Read more
The Protojournalist
10:13 am
Sat June 21, 2014

The Runner-Up Religions Of America

Courtesy of the ASARB

Originally published on Mon June 23, 2014 7:30 am

Glance at the map above, Second Largest Religious Tradition in Each State 2010, and you will see that Buddhism (orange), Judaism (pink) and Islam (blue) are the runner-up religions across the country.

No surprises there. But can you believe that Hindu (dark orange) is the No. 2 tradition in Arizona and Delaware, and that Baha'i (green) ranks second in South Carolina?

Read more
The Protojournalist
10:13 am
Tue June 17, 2014

A Native American Take On Tornadoes

1904-05. Red Stone Church Built Winter
Courtesy of the Sam Noble Oklahoma Musuem of Natural History, University of Oklahoma

Originally published on Wed June 18, 2014 6:50 am

While tornadoes continue to tear across America's midsection — taking lives and destroying property — we continue to search for explanations of the phenomenon, in hopes of developing better warning systems and protection.

But after decades of research, funded by decamillions of dollars, the fundamentals of wind funnels remain somewhat mysterious.

Read more
The Protojournalist
10:13 am
Wed June 11, 2014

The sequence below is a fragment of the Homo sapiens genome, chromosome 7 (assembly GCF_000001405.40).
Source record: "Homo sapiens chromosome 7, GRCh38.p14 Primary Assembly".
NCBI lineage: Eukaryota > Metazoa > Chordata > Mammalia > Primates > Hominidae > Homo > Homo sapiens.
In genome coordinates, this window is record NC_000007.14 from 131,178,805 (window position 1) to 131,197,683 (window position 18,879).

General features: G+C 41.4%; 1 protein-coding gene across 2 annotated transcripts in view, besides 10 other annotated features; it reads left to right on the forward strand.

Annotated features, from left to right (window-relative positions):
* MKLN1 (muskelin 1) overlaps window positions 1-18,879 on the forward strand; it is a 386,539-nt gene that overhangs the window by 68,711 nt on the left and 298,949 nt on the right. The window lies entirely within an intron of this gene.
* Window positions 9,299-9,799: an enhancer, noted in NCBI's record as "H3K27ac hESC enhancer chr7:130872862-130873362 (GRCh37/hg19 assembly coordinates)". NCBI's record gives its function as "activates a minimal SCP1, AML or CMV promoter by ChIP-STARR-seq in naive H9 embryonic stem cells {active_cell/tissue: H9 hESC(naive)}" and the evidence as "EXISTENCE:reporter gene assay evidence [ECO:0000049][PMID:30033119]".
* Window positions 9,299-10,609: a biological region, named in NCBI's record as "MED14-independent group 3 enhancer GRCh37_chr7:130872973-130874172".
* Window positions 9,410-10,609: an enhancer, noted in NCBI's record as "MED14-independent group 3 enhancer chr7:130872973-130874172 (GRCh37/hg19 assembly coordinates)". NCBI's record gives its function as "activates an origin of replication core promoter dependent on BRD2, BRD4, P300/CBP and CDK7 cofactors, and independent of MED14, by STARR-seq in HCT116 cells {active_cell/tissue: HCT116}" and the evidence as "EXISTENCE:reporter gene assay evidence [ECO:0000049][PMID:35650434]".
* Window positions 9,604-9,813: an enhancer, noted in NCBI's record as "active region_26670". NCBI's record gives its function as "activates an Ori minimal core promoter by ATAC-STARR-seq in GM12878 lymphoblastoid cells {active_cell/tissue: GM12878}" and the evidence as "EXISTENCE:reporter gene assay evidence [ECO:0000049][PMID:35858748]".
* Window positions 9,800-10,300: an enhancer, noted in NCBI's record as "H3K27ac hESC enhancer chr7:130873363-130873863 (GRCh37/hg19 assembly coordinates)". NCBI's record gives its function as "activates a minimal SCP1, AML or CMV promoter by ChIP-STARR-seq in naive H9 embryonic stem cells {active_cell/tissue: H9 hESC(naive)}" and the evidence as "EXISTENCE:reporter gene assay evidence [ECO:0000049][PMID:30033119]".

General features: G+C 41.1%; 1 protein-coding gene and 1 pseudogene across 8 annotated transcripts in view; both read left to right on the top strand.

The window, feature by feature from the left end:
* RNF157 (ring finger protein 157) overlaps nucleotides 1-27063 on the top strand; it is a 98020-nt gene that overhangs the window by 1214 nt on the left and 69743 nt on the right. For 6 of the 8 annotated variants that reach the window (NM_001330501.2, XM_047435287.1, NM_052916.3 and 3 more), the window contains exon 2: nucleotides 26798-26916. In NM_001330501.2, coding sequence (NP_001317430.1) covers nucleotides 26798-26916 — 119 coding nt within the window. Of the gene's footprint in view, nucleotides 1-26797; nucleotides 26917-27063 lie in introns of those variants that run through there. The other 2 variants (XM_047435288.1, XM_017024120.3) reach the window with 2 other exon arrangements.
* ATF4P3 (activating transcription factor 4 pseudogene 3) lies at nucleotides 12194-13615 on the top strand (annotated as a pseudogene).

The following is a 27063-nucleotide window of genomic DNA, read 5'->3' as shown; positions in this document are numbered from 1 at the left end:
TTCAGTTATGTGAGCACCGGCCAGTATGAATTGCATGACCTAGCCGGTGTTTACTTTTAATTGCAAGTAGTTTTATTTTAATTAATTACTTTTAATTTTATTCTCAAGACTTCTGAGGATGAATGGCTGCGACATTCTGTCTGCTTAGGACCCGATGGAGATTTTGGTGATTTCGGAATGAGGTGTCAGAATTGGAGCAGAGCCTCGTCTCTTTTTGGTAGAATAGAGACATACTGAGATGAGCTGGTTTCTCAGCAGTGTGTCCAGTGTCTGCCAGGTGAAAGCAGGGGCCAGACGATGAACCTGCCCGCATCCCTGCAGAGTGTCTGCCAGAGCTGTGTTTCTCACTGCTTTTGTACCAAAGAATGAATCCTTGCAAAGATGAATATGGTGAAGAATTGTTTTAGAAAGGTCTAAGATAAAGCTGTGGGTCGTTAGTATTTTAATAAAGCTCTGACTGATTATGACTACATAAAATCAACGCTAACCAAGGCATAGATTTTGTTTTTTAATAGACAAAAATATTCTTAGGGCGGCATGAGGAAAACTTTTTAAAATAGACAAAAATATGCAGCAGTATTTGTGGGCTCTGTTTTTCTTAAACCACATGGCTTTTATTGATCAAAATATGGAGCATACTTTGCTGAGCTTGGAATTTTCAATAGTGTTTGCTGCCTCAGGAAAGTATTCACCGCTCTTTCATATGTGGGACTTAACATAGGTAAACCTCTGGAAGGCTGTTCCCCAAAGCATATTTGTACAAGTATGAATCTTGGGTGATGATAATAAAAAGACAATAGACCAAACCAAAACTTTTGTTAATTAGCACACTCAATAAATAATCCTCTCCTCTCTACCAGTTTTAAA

5 TV Shows That Deserve Another Chance

LeVar Burton, the face of Reading Rainbow.
From the Reading Rainbow website

Originally published on Wed June 11, 2014 8:05 pm

Read more
The Protojournalist
10:13 am
Mon June 9, 2014

Fashion For The Germophobe

Courtesy of Mouth Shutters

Originally published on Sat June 14, 2014 7:55 am

Can you feel it?

Like discrete clouds beginning to gather before a storm.

Not a trend, really. Not yet. But a tendency toward a trend. A trendency.

Read more
The Protojournalist
10:11 am
Wed June 4, 2014

Should There Be A University Of Politics?

iStockphoto

Originally published on Wed June 4, 2014 6:07 pm

In France, many high-level politicians — such as Prime Ministers Francois Hollande, Jacques Chirac and Valery Giscard d'Estaing — developed their statecraft skills at the Ecole Nationale d'Administration.

Read more
The Protojournalist
10:13 am
Tue May 27, 2014

Art In A Jar 2: Details, Details

Jim Tuttle NPR

Originally published on Mon June 2, 2014 10:17 am

When we posted the first Art in a Jar in April, we learned a couple of lessons: 1) Folks liked the idea. 2) The puzzle was way too easy.

So we try, try again.

The Puzzle

The challenge: Guess the masterpiece — by looking at its pieces — in the jar.

Please post your guesses in the comments section.

The Expert

Read more
The Protojournalist
10:13 am
Wed May 21, 2014

Bewildered By Bilderberg

An anti-surveillance protester stands outside the Bilderberg conference last year in Watford, England. This year the conference may be in Denmark.
Oli Scarff Getty Images

Originally published on Sat May 24, 2014 8:10 am

The Bilderberg annual conference is convening at the end of May in Denmark. Or so it's reported.

For folks who have never heard of Bilderberg, it's an invitation-only confab of high-powered people who jawbone about world issues. Its mission, according to its official website, is at once simple and complex: "to foster dialogue between Europe and North America."